What Lenders Consider When Approving a Personal Loan
You may worry about personal loan approval during unemployment, especially if the lender uses income as a factor for approval. However, don’t worry, it can still be done. You do have some flexibility, thanks to the law. The Equal Credit Opportunity Act prevents a lender from requiring you to submit specific income sources, such as alimony and child support or public assistance.
When applying for personal loan approval during a period of unemployment, you can use alternative sources of income, some of which include the following:
- Spousal Income. Are you married? If so, you may be able to add your spouse’s income to your loan application. This can be used if you plan to use this income source for personal loan repayment. If you choose to include your spouse’s earnings, you need to add him or her as a loan co-applicant.
- Investments. Money coming from investments, such as real estate, may also be used to show your ability to handle personal loan repayment. While one-time capital gains may not be considered, you can still include recurring income sources – either from rental properties or stock dividends.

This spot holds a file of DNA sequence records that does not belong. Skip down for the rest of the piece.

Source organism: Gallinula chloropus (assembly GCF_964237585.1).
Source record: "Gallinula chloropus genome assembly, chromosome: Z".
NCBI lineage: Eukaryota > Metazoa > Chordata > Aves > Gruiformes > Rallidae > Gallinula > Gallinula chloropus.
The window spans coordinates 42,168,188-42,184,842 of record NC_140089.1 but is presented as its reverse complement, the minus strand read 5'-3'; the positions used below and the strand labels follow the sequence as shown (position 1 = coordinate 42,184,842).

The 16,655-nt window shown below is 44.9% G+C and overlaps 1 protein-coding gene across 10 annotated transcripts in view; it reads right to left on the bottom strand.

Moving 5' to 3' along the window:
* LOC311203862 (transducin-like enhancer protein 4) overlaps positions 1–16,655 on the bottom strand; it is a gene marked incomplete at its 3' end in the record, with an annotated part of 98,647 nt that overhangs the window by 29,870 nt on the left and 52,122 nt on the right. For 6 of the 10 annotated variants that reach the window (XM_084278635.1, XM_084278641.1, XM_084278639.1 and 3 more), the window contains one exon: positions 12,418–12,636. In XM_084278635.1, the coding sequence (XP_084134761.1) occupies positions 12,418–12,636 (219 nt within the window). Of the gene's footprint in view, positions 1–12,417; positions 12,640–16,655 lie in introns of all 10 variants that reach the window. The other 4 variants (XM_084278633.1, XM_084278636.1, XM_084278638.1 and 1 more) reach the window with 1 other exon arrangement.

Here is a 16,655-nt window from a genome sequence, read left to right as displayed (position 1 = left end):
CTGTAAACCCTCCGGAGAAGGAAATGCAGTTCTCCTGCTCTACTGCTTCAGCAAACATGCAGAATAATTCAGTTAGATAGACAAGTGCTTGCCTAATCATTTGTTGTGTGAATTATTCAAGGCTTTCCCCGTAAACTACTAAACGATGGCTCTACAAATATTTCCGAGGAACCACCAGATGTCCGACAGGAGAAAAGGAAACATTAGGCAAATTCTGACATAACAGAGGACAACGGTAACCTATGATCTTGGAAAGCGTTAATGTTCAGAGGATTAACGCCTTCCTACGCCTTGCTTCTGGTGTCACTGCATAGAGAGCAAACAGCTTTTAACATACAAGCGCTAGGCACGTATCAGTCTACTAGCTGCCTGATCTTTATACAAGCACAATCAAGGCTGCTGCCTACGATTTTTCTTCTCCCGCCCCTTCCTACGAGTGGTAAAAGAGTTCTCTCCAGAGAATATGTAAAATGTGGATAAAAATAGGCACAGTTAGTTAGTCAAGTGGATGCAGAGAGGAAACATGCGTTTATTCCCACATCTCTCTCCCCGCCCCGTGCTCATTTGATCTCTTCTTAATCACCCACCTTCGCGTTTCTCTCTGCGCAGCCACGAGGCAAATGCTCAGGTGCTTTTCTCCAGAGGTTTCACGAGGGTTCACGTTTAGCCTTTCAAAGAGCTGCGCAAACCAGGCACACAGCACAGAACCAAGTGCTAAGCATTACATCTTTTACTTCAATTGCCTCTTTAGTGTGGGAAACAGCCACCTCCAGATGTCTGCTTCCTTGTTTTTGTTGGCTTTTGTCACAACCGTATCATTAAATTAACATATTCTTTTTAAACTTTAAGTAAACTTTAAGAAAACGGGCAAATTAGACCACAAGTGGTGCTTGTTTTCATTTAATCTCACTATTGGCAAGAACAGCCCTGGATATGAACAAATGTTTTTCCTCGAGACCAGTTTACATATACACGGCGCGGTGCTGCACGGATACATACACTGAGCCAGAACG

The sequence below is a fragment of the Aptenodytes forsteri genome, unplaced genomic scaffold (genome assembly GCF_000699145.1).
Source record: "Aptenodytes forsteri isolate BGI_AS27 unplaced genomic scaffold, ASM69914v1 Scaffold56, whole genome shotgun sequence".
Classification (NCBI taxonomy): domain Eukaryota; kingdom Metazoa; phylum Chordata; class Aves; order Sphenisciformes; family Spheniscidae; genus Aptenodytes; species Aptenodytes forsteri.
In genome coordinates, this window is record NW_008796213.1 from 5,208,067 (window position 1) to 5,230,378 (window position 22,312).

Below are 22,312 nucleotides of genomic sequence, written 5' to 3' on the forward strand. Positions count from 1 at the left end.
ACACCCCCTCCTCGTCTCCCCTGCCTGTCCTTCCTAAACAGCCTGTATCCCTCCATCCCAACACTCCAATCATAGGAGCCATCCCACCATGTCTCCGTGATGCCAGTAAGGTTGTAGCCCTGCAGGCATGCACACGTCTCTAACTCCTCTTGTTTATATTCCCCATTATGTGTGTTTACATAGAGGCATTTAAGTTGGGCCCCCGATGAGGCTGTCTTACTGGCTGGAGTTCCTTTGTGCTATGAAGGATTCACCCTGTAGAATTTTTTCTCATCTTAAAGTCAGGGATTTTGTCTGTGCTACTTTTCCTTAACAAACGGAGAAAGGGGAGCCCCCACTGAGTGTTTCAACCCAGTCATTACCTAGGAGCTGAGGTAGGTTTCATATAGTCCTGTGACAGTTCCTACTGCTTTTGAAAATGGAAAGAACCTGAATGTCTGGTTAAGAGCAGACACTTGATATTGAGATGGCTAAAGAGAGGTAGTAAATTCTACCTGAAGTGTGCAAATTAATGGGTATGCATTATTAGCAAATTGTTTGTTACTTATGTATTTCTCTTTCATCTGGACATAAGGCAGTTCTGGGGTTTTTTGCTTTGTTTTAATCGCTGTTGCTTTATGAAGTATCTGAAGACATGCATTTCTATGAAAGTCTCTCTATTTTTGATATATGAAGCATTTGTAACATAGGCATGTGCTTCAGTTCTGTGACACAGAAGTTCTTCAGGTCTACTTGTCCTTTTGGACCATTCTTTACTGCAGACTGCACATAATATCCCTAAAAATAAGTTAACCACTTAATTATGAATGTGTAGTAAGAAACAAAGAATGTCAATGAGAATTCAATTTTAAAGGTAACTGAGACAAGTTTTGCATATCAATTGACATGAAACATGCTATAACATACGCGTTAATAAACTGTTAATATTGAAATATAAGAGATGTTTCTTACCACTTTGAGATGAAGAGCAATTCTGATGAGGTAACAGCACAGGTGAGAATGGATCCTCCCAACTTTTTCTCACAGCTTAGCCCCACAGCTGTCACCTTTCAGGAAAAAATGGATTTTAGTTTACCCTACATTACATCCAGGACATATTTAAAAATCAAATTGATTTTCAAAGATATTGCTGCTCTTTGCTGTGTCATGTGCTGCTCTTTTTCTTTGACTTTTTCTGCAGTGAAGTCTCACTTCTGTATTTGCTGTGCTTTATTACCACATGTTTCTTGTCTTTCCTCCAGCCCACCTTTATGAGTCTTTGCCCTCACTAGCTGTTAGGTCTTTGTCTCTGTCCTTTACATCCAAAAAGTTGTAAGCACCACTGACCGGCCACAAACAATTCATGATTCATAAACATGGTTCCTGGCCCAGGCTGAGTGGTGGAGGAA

- Retirement Benefits. If you happen to receive regular 401(k) withdrawals or Social Security benefits, you can use this income source, as well, to apply for a personal loan if you recently lost your job.
- Other Payment Sources. While you do not legally have to provide this information, you can list unemployment payments or alimony and child support as predictable income sources.
- Your Debt-to-Income Ratio and Credit History
Besides reviewing the income for a personal loan, a lender will also check your debt-to-income ratio and credit history. The debt-to-income (DTI) ratio gives the lender an idea about the debt you have accumulated concerning the income you receive before the deduction of insurance or taxes. To get this rate, the lender divides the total debts paid for the month by the gross monthly income.
Lenders scrutinize your credit history, as well, when considering approval for an unsecured personal loan. A lender will review your credit scores with the reporting credit agencies and check for accounts in collection or bankruptcy.
Your credit rating or score shows a lender how risky it will be to lend money to you. Normally, the FICO credit score model is used for this purpose. The model spans from 300 to 850, with credit scores with good to excellent ratings (at least 670) receiving the best interest rates. FICO ranks your score, based on